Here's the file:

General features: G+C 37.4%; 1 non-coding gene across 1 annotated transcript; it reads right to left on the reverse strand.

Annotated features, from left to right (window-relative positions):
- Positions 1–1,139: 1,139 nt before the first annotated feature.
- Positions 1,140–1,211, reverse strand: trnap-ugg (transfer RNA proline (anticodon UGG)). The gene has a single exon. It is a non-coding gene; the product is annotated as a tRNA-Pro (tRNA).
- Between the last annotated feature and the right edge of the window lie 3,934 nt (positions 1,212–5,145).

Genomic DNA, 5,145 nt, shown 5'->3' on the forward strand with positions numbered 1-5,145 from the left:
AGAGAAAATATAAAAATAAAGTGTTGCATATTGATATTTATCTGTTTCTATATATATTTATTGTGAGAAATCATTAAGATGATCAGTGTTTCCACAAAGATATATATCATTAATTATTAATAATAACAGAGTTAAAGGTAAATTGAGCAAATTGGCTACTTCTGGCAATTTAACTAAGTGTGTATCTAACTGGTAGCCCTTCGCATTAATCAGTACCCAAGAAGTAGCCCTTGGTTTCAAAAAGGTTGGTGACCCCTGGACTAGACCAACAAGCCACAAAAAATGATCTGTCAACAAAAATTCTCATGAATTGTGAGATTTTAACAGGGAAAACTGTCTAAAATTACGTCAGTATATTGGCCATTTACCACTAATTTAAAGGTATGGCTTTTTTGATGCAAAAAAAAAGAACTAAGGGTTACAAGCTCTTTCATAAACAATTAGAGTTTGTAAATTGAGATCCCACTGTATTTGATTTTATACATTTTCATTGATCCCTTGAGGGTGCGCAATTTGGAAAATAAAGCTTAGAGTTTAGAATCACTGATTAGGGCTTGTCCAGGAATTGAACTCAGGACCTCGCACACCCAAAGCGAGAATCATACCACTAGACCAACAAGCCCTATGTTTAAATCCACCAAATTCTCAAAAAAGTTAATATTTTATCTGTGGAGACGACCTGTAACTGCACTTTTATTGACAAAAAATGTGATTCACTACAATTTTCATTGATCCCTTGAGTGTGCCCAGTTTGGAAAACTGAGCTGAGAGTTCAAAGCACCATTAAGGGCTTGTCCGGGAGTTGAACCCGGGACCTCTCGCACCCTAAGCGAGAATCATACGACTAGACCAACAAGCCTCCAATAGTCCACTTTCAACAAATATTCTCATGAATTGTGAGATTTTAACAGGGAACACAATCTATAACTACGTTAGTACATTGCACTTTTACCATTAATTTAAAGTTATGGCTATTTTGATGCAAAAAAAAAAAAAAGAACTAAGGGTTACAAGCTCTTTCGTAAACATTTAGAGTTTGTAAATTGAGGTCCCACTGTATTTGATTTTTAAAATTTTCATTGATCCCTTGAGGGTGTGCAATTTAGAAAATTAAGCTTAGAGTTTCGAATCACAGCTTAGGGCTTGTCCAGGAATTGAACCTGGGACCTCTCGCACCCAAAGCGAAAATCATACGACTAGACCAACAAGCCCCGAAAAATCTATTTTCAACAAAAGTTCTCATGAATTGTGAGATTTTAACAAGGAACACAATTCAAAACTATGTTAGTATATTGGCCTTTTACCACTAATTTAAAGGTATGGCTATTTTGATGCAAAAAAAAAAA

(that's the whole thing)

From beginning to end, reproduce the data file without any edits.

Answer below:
General features: G+C 37.4%; 1 non-coding gene across 1 annotated transcript; it reads right to left on the reverse strand.

Annotated features, from left to right (window-relative positions):
- Positions 1–1,139: 1,139 nt before the first annotated feature.
- Positions 1,140–1,211, reverse strand: trnap-ugg (transfer RNA proline (anticodon UGG)). The gene has a single exon. It is a non-coding gene; the product is annotated as a tRNA-Pro (tRNA).
- Between the last annotated feature and the right edge of the window lie 3,934 nt (positions 1,212–5,145).

Genomic DNA, 5,145 nt, shown 5'->3' on the forward strand with positions numbered 1-5,145 from the left:
AGAGAAAATATAAAAATAAAGTGTTGCATATTGATATTTATCTGTTTCTATATATATTTATTGTGAGAAATCATTAAGATGATCAGTGTTTCCACAAAGATATATATCATTAATTATTAATAATAACAGAGTTAAAGGTAAATTGAGCAAATTGGCTACTTCTGGCAATTTAACTAAGTGTGTATCTAACTGGTAGCCCTTCGCATTAATCAGTACCCAAGAAGTAGCCCTTGGTTTCAAAAAGGTTGGTGACCCCTGGACTAGACCAACAAGCCACAAAAAATGATCTGTCAACAAAAATTCTCATGAATTGTGAGATTTTAACAGGGAAAACTGTCTAAAATTACGTCAGTATATTGGCCATTTACCACTAATTTAAAGGTATGGCTTTTTTGATGCAAAAAAAAAGAACTAAGGGTTACAAGCTCTTTCATAAACAATTAGAGTTTGTAAATTGAGATCCCACTGTATTTGATTTTATACATTTTCATTGATCCCTTGAGGGTGCGCAATTTGGAAAATAAAGCTTAGAGTTTAGAATCACTGATTAGGGCTTGTCCAGGAATTGAACTCAGGACCTCGCACACCCAAAGCGAGAATCATACCACTAGACCAACAAGCCCTATGTTTAAATCCACCAAATTCTCAAAAAAGTTAATATTTTATCTGTGGAGACGACCTGTAACTGCACTTTTATTGACAAAAAATGTGATTCACTACAATTTTCATTGATCCCTTGAGTGTGCCCAGTTTGGAAAACTGAGCTGAGAGTTCAAAGCACCATTAAGGGCTTGTCCGGGAGTTGAACCCGGGACCTCTCGCACCCTAAGCGAGAATCATACGACTAGACCAACAAGCCTCCAATAGTCCACTTTCAACAAATATTCTCATGAATTGTGAGATTTTAACAGGGAACACAATCTATAACTACGTTAGTACATTGCACTTTTACCATTAATTTAAAGTTATGGCTATTTTGATGCAAAAAAAAAAAAAAGAACTAAGGGTTACAAGCTCTTTCGTAAACATTTAGAGTTTGTAAATTGAGGTCCCACTGTATTTGATTTTTAAAATTTTCATTGATCCCTTGAGGGTGTGCAATTTAGAAAATTAAGCTTAGAGTTTCGAATCACAGCTTAGGGCTTGTCCAGGAATTGAACCTGGGACCTCTCGCACCCAAAGCGAAAATCATACGACTAGACCAACAAGCCCCGAAAAATCTATTTTCAACAAAAGTTCTCATGAATTGTGAGATTTTAACAAGGAACACAATTCAAAACTATGTTAGTATATTGGCCTTTTACCACTAATTTAAAGGTATGGCTATTTTGATGCAAAAAAAAAAA